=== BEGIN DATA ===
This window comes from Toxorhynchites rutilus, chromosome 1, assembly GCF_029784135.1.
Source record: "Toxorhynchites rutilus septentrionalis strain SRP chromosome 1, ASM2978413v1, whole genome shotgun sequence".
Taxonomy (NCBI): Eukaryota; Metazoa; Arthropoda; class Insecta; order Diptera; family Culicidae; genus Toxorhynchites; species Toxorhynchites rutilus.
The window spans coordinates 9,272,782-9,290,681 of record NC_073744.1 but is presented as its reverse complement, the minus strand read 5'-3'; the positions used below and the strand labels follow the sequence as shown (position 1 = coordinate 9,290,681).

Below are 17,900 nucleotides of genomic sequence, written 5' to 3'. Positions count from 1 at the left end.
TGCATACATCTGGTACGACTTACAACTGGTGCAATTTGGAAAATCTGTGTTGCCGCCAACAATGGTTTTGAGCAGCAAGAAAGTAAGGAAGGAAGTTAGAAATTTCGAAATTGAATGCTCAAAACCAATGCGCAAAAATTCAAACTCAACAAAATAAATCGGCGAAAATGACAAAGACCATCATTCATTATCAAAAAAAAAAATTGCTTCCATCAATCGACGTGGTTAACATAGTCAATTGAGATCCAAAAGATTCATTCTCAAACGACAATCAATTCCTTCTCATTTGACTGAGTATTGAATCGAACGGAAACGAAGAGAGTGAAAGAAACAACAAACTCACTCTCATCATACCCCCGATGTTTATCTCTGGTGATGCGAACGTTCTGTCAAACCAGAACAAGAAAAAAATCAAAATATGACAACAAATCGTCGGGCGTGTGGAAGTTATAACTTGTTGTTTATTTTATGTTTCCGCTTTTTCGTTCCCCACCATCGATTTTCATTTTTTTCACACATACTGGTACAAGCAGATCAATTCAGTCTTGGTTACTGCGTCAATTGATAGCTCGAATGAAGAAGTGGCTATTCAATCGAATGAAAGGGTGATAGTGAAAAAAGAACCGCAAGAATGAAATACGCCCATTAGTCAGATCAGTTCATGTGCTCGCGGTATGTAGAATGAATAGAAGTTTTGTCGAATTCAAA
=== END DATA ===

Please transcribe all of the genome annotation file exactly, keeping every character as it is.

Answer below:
This window comes from Toxorhynchites rutilus, chromosome 1, assembly GCF_029784135.1.
Source record: "Toxorhynchites rutilus septentrionalis strain SRP chromosome 1, ASM2978413v1, whole genome shotgun sequence".
Taxonomy (NCBI): Eukaryota; Metazoa; Arthropoda; class Insecta; order Diptera; family Culicidae; genus Toxorhynchites; species Toxorhynchites rutilus.
The window spans coordinates 9,272,782-9,290,681 of record NC_073744.1 but is presented as its reverse complement, the minus strand read 5'-3'; the positions used below and the strand labels follow the sequence as shown (position 1 = coordinate 9,290,681).

Below are 17,900 nucleotides of genomic sequence, written 5' to 3'. Positions count from 1 at the left end.
TGCATACATCTGGTACGACTTACAACTGGTGCAATTTGGAAAATCTGTGTTGCCGCCAACAATGGTTTTGAGCAGCAAGAAAGTAAGGAAGGAAGTTAGAAATTTCGAAATTGAATGCTCAAAACCAATGCGCAAAAATTCAAACTCAACAAAATAAATCGGCGAAAATGACAAAGACCATCATTCATTATCAAAAAAAAAAATTGCTTCCATCAATCGACGTGGTTAACATAGTCAATTGAGATCCAAAAGATTCATTCTCAAACGACAATCAATTCCTTCTCATTTGACTGAGTATTGAATCGAACGGAAACGAAGAGAGTGAAAGAAACAACAAACTCACTCTCATCATACCCCCGATGTTTATCTCTGGTGATGCGAACGTTCTGTCAAACCAGAACAAGAAAAAAATCAAAATATGACAACAAATCGTCGGGCGTGTGGAAGTTATAACTTGTTGTTTATTTTATGTTTCCGCTTTTTCGTTCCCCACCATCGATTTTCATTTTTTTCACACATACTGGTACAAGCAGATCAATTCAGTCTTGGTTACTGCGTCAATTGATAGCTCGAATGAAGAAGTGGCTATTCAATCGAATGAAAGGGTGATAGTGAAAAAAGAACCGCAAGAATGAAATACGCCCATTAGTCAGATCAGTTCATGTGCTCGCGGTATGTAGAATGAATAGAAGTTTTGTCGAATTCAAA